Dear Ladies and Gentlemen, I, as a young woman, am honored to be here today to celebrate the contributions women make in every aspect of life: in the home, on the job, in their
communities, as mothers, wives, sisters, daughters, learners, workers, citizens and leaders.
Women come together in fields and in factories. In village markets and supermarkets. In living rooms and boardrooms and whether we are playing with our children at home, washing clothes in a river,
or cooking in the kitchen, we come together and talk about our aspirations and concerns. And time and again, our talk turns to our children and our families.
We share a common future. And we are here to find common ground so that we may help bring respect and dignity to women and girls all over the world - and in so doing, bring new
strength and stability to families.
When a young woman graduates from school and starts looking for a job, she is likely to have a frustrating experience ahead of her. If she walks into an office for an interview, the first question
she will be asked is, "Do you type?”
There is a calculated system of prejudice that lies unspoken behind that question. Why is it acceptable for women to be librarians, teachers and designers, but unacceptable for them to be managers,
administrators, doctors nor lawyers?
The unspoken supposition is that women are different. They do not have directorial ability orderly minds, stability or leadership skills, and simply, are too emotional.
In 1979, the United Nations General Assembly adopted The Convention on the Elimination of All Forms of Discrimination against Women. This came as a great beacon of hope for women
all around the world. It was the dawn of equality between men and women.
But thirty-one years after the adoption of the convention, many women and girls still do not have equal rights and opportunities as recognized by law. But thirty-one years later,
women in many countries are still not entitled to own property or inherit land. But thirty-one years later, social exclusion like “honor killings” and trafficking still exist.
Women make up 70% percent of the world's poor, and two-thirds of those who are illiterate. More than half of the population of the United States is female. But women occupy only 2% of the
administrative positions. No woman sit on the AFL-CIO council (American Federation of Labor and Congress of Industrial Organizations council) nor the Supreme Court and
considering that there are about 3 1/2 million more women in the United States than men, this situation is outrageous.
Women are the primary caretakers for most of the world's children and elderly. Yet much of the work done is not valued - not by historians, not by popular culture nor by
Women are also dying from diseases that should have been prevented or treated; they are watching their children submit to malnutrition caused by poverty and economic deprivation; their own fathers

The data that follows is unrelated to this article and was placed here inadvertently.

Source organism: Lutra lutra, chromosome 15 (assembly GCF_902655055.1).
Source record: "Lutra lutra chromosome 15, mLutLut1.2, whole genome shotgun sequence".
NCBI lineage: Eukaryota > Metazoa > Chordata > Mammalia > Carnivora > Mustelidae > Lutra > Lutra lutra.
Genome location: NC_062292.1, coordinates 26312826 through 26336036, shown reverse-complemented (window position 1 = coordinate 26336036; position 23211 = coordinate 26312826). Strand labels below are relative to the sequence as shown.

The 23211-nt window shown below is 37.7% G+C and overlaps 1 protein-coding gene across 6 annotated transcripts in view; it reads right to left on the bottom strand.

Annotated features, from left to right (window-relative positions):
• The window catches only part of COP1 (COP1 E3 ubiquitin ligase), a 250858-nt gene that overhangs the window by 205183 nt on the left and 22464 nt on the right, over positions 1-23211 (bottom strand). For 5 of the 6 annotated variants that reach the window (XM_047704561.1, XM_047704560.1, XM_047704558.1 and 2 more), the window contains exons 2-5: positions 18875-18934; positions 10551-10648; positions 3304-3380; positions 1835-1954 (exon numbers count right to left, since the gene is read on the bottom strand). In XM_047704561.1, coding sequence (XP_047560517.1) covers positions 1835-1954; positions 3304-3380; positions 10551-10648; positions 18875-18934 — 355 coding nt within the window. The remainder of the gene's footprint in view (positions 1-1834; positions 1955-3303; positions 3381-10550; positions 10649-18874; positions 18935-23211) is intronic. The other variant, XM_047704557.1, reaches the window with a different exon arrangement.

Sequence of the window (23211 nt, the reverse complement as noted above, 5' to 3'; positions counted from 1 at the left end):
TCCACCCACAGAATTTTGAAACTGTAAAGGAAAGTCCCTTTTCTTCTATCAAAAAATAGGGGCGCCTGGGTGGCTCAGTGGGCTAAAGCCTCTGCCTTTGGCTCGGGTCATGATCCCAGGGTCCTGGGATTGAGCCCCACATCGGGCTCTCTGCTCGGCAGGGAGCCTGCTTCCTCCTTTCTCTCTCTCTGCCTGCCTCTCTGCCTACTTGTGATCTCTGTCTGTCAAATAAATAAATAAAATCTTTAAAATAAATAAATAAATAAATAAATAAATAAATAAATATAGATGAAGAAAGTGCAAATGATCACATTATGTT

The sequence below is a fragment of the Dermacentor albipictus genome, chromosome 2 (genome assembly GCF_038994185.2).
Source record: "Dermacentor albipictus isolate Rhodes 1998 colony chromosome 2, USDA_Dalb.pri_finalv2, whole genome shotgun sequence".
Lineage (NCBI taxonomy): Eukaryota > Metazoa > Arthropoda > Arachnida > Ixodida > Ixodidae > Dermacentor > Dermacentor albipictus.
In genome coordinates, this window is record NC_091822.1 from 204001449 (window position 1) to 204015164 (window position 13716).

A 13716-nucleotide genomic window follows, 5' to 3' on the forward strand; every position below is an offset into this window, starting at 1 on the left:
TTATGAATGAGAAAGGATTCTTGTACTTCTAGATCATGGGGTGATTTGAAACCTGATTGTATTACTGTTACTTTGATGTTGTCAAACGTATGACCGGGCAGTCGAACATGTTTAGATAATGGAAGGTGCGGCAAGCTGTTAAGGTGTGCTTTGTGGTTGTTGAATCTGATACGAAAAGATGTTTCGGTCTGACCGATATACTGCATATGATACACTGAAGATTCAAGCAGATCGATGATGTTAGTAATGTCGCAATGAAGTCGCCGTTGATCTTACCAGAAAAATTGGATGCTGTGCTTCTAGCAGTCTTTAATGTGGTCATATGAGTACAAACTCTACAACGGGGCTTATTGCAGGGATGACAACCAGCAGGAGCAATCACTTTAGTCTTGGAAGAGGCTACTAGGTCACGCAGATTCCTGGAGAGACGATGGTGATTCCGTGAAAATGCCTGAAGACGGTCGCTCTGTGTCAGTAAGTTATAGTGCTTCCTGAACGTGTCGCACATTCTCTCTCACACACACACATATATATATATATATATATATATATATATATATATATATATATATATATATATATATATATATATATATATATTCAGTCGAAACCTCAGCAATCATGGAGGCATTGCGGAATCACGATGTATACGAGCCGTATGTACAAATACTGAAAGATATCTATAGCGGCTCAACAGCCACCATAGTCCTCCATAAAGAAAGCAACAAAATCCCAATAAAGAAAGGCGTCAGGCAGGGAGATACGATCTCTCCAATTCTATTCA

and brothers are denying them the right to go to school; they are being forced into prostitution, and they are being banned from the election box. Do you wish to suffer such
We need to understand that there is no formula for how women should lead their lives. That is why we must respect the choices that each woman makes for herself and her family.
Every woman deserves the chance to realize her given potential. We must also recognize that women will never gain full dignity until their human rights are respected and protected.
We have to strengthen families and societies by empowering young women like everyone and we present here to take greater control over their own life and destinies as it is never early to
I believe that, on the eve of a new millennium, it is time to break our silence. It is time for us to say and for the world to hear, that it is no longer acceptable to discuss
women's rights as separate from human rights.
These abuses have continued because, for too long, the history of women has been a history of silence and even today, there are those who are trying to silence our words.
The voices of women must be heard loud and clear. No one should be forced to remain silent for fear of religious or political discrimination, arrest, abuse or torture.
I have a dream, that our children will grow up happily, healthy and strong.
I have a dream, that little boys and girls will sit side by side in class, listening to their teachers teach.
I have a dream, that men and women both hold administrative positions in their career.
I have a dream, that we women, compete with men in society on equal grounds.
I have a dream, that both men and women be treated with equality.
Now is the time to act on behalf of women everywhere. If we take bold steps to better the lives of women, we will also be taking bold steps to better the lives of our children and
Families rely on mothers and wives for emotional support and care; families rely on women for labor in the home but as long as discrimination and inequality remain in the society, as long as girls
and women are valued less, fed less, overworked, underpaid, uneducated and subjected to violence, the potential of the human family to create a peaceful, prosperous world will not be realized.
Let this be our call to action. Let us heed the call so that we can create a world in which every woman is treated with respect and dignity, every boy and girl, man and woman is loved and cared for
equally, and that every family has the hope of a strong and stable future ahead of them. Thank you.
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